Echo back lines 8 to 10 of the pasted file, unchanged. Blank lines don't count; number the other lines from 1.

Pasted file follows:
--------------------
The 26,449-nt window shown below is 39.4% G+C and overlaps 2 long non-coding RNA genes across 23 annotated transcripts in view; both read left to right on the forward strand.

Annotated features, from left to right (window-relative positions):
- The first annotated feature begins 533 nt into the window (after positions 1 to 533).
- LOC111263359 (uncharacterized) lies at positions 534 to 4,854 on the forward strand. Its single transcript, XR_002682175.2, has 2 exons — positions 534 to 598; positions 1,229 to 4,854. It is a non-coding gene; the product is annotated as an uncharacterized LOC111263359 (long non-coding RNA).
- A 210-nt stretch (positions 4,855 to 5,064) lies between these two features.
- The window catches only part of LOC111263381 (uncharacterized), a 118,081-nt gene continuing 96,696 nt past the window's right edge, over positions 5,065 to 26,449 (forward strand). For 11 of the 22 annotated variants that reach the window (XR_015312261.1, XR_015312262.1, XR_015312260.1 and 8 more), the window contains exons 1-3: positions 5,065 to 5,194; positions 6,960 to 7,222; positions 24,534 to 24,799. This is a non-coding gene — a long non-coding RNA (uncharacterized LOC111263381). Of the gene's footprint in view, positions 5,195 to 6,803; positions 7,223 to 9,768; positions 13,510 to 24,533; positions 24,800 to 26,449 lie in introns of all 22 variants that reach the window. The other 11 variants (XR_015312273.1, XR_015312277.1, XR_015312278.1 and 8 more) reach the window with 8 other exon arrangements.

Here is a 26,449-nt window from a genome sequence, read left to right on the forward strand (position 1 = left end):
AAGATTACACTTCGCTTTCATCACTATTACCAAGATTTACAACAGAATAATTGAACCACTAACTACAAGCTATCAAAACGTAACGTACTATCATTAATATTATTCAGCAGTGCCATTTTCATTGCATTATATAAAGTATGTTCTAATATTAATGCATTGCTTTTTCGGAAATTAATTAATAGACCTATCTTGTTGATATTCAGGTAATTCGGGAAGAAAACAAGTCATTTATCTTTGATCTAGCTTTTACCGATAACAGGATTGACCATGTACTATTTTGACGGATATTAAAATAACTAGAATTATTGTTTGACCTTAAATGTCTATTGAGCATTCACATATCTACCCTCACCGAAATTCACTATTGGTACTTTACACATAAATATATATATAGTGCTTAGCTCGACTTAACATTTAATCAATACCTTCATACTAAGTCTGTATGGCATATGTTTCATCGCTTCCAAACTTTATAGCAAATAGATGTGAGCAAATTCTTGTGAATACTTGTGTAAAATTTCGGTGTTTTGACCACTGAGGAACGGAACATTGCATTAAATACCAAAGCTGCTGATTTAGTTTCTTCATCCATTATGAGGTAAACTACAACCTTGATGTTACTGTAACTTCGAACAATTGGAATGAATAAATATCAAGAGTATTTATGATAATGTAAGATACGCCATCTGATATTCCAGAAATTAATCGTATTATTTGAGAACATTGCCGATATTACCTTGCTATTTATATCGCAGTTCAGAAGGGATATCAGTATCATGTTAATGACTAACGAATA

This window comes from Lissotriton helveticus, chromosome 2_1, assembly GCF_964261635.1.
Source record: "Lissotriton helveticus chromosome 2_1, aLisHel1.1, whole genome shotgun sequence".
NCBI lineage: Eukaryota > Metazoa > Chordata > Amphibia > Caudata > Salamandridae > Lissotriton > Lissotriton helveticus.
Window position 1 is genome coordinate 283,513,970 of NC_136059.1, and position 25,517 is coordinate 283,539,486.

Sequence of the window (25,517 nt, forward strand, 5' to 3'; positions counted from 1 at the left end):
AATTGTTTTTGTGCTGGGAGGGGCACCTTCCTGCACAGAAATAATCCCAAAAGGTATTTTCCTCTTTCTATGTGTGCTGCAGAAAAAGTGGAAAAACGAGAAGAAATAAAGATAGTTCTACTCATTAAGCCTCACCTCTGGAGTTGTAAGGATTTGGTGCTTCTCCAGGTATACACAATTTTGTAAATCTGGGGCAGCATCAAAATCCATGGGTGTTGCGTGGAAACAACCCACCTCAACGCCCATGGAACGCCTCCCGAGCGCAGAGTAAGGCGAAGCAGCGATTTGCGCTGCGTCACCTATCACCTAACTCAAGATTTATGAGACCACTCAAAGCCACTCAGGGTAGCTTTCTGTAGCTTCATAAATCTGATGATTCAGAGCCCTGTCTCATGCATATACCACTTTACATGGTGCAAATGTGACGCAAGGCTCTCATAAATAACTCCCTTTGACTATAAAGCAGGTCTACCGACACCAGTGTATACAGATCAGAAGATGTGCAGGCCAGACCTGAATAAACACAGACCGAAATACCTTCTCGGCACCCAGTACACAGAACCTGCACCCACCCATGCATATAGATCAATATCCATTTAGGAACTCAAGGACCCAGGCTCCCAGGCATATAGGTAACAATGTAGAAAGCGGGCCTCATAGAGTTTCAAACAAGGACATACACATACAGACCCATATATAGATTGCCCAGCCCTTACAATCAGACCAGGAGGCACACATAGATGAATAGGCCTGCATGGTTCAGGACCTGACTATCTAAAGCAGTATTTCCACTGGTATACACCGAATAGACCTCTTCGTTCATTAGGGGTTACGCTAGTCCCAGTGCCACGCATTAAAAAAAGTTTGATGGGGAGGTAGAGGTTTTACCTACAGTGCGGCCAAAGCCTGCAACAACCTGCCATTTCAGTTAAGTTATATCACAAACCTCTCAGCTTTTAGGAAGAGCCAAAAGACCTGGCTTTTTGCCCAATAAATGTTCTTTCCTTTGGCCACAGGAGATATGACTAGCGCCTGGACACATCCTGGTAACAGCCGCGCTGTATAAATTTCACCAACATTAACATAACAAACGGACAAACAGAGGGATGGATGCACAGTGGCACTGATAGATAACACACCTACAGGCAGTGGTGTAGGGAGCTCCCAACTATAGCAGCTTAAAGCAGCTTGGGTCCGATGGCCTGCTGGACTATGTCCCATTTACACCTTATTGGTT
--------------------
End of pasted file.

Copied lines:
AAGATTACACTTCGCTTTCATCACTATTACCAAGATTTACAACAGAATAATTGAACCACTAACTACAAGCTATCAAAACGTAACGTACTATCATTAATATTATTCAGCAGTGCCATTTTCATTGCATTATATAAAGTATGTTCTAATATTAATGCATTGCTTTTTCGGAAATTAATTAATAGACCTATCTTGTTGATATTCAGGTAATTCGGGAAGAAAACAAGTCATTTATCTTTGATCTAGCTTTTACCGATAACAGGATTGACCATGTACTATTTTGACGGATATTAAAATAACTAGAATTATTGTTTGACCTTAAATGTCTATTGAGCATTCACATATCTACCCTCACCGAAATTCACTATTGGTACTTTACACATAAATATATATATAGTGCTTAGCTCGACTTAACATTTAATCAATACCTTCATACTAAGTCTGTATGGCATATGTTTCATCGCTTCCAAACTTTATAGCAAATAGATGTGAGCAAATTCTTGTGAATACTTGTGTAAAATTTCGGTGTTTTGACCACTGAGGAACGGAACATTGCATTAAATACCAAAGCTGCTGATTTAGTTTCTTCATCCATTATGAGGTAAACTACAACCTTGATGTTACTGTAACTTCGAACAATTGGAATGAATAAATATCAAGAGTATTTATGATAATGTAAGATACGCCATCTGATATTCCAGAAATTAATCGTATTATTTGAGAACATTGCCGATATTACCTTGCTATTTATATCGCAGTTCAGAAGGGATATCAGTATCATGTTAATGACTAACGAATA

This window comes from Lissotriton helveticus, chromosome 2_1, assembly GCF_964261635.1.
Source record: "Lissotriton helveticus chromosome 2_1, aLisHel1.1, whole genome shotgun sequence".